Retailers typically put milk, eggs, and other essentials towards the back of the store. That's to get people to walk through the entire store to get those must-have items, right?

I tell the retailers to put the milk in the front of the store for the convenience of the customers, and the retailers, typically, ignore my advice.

Well, not exactly. Milk needs to stay cold (duh), and the freezers and refrigerators are typically in the back. They could build the refrigerators in the front, but they don't.

Why? NPR's Planet Money interviewed a few experts to find out, but their results weren't exactly conclusive.

"I tell the retailers to put the milk in the front of the store for the convenience of the customers, and the retailers, typically, ignore my advice and put the milk in the back of the store where they've been putting it for 70 to 80 years," retail consultant Burt Flickinger told the show.

While grocery store designers carefully plan out every aspect of the shopping experience, they're creatures of habit just like everyone else. While some might put those necessities in the back as a way of upselling customers, most simply do it because they've never considered the alternative.

Many stores have scent machines, and when they don't, they improvise.

Fragrances can be incredibly compelling to shoppers. Scent marketing services like ScentAir help retailers retain their customers by pumping certain aromas through stores with discreet devices (they offer similar services for casinos and other businesses).

"It's called aromacology," Bender says. "When we smell something, it takes us back immediately to the first place we smelled it. So if you walk through the bakery and smell chocolate chip cookies, there's a really good chance that that's going to take you back to being a little kid at home with your mom or Grandma making cookies. Scents make us feel good."

"That's why, if the store's not using a machine like a ScentAir machine, they'll either have flowers right near the front door, or the bakery's close to the front door. It puts us in a good mood. "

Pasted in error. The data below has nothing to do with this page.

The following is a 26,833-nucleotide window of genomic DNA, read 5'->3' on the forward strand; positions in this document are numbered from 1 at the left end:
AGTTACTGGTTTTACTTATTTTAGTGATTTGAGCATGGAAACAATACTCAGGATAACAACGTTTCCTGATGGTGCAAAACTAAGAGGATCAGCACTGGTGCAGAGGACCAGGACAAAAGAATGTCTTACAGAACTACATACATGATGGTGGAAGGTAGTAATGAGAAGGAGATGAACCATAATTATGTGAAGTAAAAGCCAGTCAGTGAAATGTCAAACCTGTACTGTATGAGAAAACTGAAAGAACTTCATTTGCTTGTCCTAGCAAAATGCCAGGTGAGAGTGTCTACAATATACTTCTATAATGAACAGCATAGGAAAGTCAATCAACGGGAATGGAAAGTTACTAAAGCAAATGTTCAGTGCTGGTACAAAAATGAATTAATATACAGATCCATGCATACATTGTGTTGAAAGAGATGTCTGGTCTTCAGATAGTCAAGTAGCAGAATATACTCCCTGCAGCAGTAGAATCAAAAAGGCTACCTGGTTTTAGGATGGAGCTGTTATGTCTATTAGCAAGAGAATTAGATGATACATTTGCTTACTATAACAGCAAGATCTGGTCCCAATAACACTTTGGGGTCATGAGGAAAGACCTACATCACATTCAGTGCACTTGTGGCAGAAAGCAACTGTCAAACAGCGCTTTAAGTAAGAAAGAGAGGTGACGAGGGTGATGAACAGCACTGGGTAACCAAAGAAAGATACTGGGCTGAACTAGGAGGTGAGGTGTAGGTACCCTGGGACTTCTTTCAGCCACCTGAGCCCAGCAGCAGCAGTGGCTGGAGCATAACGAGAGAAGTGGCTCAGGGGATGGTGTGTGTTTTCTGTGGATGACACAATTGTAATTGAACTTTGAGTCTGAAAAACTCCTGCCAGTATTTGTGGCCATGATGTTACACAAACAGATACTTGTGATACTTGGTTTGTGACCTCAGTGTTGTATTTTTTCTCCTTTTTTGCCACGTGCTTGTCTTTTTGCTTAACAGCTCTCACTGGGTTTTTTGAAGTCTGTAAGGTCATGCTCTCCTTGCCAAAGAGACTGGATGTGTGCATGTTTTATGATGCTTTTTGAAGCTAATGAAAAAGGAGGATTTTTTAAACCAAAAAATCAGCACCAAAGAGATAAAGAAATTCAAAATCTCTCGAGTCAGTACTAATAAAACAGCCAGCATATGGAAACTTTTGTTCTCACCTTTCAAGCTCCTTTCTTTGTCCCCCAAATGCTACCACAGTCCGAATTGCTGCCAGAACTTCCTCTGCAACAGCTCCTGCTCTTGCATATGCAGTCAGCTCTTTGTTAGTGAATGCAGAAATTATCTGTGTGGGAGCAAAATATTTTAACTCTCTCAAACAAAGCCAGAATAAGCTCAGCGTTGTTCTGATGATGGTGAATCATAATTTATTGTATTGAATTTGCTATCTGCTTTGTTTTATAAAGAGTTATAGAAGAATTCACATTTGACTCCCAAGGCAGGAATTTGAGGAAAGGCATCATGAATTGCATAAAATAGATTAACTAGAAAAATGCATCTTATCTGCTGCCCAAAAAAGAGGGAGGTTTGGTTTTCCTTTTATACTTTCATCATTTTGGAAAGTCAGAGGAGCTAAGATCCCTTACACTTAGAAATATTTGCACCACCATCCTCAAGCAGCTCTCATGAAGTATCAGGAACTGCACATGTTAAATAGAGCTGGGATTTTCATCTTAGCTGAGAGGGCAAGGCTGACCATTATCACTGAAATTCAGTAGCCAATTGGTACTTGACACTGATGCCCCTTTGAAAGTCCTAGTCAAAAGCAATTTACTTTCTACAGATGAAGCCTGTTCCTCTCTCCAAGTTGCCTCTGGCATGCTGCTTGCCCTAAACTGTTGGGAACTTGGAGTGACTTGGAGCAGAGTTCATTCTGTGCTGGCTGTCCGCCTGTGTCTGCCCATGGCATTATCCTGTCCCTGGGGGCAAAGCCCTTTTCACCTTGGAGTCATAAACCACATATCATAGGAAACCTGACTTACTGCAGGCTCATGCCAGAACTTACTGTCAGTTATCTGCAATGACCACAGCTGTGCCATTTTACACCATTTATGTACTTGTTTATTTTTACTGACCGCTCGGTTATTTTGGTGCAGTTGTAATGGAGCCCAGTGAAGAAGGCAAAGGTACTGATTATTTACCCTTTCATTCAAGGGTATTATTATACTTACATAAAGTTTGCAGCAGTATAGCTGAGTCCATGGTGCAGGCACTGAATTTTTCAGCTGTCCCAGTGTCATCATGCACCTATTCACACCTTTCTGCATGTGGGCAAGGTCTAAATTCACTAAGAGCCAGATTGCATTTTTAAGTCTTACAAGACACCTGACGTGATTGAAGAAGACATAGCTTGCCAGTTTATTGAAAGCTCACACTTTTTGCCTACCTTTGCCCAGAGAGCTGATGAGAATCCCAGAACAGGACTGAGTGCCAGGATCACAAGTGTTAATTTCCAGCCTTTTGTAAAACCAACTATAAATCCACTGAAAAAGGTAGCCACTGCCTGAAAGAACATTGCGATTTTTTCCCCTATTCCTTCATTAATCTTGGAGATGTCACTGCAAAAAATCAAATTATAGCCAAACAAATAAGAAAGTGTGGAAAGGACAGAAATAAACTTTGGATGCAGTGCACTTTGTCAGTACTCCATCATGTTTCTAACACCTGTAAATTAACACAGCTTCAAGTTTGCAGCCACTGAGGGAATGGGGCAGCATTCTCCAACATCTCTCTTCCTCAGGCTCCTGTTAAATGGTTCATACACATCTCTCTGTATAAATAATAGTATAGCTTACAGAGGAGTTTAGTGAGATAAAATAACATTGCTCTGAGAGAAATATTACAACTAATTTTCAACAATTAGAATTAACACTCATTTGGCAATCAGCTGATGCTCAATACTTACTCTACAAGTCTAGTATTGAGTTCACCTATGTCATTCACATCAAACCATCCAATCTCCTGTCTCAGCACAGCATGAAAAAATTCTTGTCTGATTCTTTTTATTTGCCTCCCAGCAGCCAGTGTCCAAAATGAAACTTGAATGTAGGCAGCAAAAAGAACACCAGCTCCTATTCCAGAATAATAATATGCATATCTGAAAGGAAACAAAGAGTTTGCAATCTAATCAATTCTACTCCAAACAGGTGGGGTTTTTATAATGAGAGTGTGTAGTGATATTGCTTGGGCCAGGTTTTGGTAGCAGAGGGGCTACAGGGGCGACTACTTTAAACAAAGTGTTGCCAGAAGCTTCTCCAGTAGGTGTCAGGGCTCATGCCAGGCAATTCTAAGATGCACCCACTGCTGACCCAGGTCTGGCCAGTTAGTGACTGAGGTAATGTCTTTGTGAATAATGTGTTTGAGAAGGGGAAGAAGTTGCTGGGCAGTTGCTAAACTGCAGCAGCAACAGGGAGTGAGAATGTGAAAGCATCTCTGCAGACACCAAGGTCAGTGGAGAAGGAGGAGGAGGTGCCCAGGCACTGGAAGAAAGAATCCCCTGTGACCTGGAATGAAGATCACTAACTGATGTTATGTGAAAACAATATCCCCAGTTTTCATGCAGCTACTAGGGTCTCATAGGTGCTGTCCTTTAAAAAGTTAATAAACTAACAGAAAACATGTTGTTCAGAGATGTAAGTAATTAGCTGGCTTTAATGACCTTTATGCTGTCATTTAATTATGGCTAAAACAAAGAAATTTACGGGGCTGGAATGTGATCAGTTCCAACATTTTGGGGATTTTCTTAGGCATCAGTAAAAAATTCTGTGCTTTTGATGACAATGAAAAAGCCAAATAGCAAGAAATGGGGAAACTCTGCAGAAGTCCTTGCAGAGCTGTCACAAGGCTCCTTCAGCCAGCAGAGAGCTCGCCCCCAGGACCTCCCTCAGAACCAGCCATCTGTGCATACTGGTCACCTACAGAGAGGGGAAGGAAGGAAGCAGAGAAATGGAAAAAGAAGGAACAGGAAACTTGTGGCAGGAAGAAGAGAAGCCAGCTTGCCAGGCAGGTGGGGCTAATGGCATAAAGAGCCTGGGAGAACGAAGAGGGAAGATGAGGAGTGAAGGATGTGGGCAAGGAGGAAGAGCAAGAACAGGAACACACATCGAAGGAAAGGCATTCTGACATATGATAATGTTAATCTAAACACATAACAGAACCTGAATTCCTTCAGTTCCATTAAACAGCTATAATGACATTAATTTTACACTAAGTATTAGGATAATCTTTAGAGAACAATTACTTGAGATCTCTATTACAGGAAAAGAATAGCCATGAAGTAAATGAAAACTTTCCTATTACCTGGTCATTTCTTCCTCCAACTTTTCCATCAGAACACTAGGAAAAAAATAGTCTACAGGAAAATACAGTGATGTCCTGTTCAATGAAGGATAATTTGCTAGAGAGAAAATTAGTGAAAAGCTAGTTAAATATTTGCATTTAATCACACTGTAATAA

That music is nice and upbeat for a reason.

Ever find yourself tapping your toe as you make your way down the aisles? Stores select music very carefully to keep you shopping. They pay hefty music licensing fees to organizations like ASCAP, and many also invest in services like SiriusXM Music for Business, which pipes in carefully tailored playlists to keep shoppers in a good mood.

Disco is the sound of money.

"They play music because it's comforting for you to shop with music," Bender says, "and the type of store [determines] the type of music they play. When Rich [Kizer] and I are designing stores, we always tell them to play upbeat music like disco."


Yes, you read that right: disco.

"Disco is the sound of money," she says. "It doesn't matter how old you are, the beat makes you feel good. You'll stay longer in the store, and you'll spend more."

We've never heard disco described as "the sound of money," but somehow, that sounds about right.

Some major retail chains are trying to change this tactic. For decades, Target hasn't played background music, possibly because they target mothers with young children who might appreciate the peace and quiet. Recently, the chain started introducing music in some stores in an effort to revive its sales.

"When you go into those stores, it's too quiet," Bender says. "If the store isn't busy and you're walking around a giant store and there's no sound at all."

They don't redesign the store just to throw you off.

One common myth suggests that grocery stores undergo redesigns just to change their regular customers' shopping habits. Bender says that while some retailers might occasionally reorganize their products to sell them more effectively, they try to avoid massive changes—and they certainly try to make those changes easy on their customers.

"Our grocery store just did a complete re-lay, and it really messes you up for a while until you learn it again," she says. "We become accustomed to where things are, and that's why people become so loyal to their favorite grocery store. They know where everything is."

Some stores try to make re-designs easier by positioning staff members at the end of each aisle. Bender notes that one store even handed out maps to visitors.

So there you have it: the truth about why grocery stores are the way they are.

Are they designed with profits in mind? Sure. But is it nefarious? Eh, not quite.

"[A lot of people] try to make retailers out to be these bad guys who just want your money," Bender says. "They're not. They're just business people who want their customers to have a comfortable experience."